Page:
According to the U.S. Manufacturing Purchasing Managers’ Index, a measure developed by financial research firm Markit, manufacturing activity in the United States in September reached its highest point in more than 4 years. Factory employment, though still well below pre-2008 levels, reached its highest level since March 2012.
U.S. manufacturers are getting a boost from low energy costs, driven primarily by the bonanza of low-cost natural gas (and, to a lesser extent, by distributed renewables, often onsite at plants). But what’s going on inside U.S. plants is equally important. Increased energy efficiency, enabled by a revolution in process automation technology, is also helping U.S. manufacturers compete with manufacturers that enjoy low-cost labor in developing countries, particularly China.
Excess No Longer Success
Since peaking around 1999, the primary energy use in the U.S. manufacturing sector has declined steadily, according to the American Council for an Energy-Efficient Economy, from about 35 quadrillion BTUs annually to less than 31 quads. Energy intensity – the BTUs used per dollar value of shipments – has declined even more dramatically.
The shift is coming as a shock to old-line factory managers unused to calculating energy as a key metric of efficiency and productivity. “No one ever got fired for purchasing a pump or a machine that’s too big for the job,” said Fred Discenzo, manager of R&D at Rockwell Automation, at a recent energy management conference in Akron, Ohio. In manufacturing, “excess capacity has always been the safe option.”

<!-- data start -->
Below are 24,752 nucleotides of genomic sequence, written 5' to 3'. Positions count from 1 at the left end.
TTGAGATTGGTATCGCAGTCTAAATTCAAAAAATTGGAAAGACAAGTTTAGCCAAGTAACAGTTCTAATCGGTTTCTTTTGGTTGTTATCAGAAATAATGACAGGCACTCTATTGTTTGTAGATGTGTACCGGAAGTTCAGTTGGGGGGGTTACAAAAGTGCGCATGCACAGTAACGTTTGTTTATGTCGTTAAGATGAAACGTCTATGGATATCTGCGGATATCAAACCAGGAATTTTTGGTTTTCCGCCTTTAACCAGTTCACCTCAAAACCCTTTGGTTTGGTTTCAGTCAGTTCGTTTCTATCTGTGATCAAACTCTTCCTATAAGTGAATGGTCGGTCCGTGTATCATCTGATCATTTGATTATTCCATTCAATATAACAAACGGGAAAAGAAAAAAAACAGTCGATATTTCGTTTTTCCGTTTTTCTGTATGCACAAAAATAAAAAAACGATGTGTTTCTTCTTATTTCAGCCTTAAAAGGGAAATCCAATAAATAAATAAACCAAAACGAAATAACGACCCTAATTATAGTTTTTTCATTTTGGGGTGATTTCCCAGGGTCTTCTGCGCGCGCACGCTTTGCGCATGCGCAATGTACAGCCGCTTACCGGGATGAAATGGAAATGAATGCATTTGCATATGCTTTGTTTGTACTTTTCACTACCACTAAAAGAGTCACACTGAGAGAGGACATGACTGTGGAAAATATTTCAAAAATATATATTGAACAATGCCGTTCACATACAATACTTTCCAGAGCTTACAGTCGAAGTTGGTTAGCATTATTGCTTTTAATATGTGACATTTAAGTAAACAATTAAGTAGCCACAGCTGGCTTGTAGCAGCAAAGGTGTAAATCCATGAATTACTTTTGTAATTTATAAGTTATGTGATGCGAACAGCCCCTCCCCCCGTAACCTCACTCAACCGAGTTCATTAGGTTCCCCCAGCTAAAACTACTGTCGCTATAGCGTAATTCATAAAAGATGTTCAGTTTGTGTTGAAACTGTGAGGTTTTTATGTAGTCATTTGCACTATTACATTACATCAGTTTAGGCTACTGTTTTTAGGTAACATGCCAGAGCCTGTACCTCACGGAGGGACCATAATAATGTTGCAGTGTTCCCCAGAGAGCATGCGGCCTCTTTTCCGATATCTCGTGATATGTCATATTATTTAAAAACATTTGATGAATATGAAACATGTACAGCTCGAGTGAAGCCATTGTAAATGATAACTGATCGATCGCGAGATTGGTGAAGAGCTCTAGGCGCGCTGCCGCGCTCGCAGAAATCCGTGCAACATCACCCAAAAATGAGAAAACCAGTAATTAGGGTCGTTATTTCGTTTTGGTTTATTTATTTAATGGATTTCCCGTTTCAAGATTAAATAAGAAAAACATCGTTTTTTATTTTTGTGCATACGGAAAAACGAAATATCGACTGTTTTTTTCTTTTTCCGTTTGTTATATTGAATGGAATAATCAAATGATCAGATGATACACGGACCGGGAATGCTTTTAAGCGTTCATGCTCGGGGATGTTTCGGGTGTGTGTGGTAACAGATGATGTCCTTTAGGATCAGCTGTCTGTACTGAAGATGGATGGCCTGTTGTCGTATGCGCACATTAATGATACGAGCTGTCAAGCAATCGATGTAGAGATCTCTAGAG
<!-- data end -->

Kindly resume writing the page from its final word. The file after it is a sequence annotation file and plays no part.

Rockwell is among an emerging segment of technology vendors that is trying to change that, through what it calls “the connected enterprise.” What that means is connecting the factory floor to the C-suite with far greater visibility and immediacy than before. Another name for this change might be “extreme granularity.” In the near future, energy use will be measured not at the factory or line or machine level, but at the individual process level, per unit of production: how much energy did it take to make this widget or valve or bag of ice, and where in the process can that energy use be optimized?
The Next Revolution
Advances in factory-floor networks, wireless sensors, virtualization, and monitoring equipment are enabling these improvements in manufacturing efficiency, energy conservation, and quality control. These twinned revolutions – cleaner, cheaper, more distributed energy coming into the plant and sophisticated automation technology reducing energy intensity inside the plant – will result in changes that have far-reaching implications for the manufacturing sector, and for the economy. “The new era of manufacturing will be marked by highly agile, networked enterprises that use information and analytics as skillfully as they employ talent and machinery to deliver products and services to diverse global markets,” concluded a 2012 McKinsey study entitled Manufacturing the Future.
At 32% of total energy consumption, industry uses more energy than any other sector of the U.S. economy. Manufacturers that adapt to the new realities of energy, by changing the ways in which they source and use electricity, will be more competitive on the global stage – and could help usher in the new economic upswing that politicians and analysts have been dreaming of for years.
Tags: Building Systems, Energy Efficiency, Industrial Innovations, Manufacturing & Supply, Smart Buildings Program
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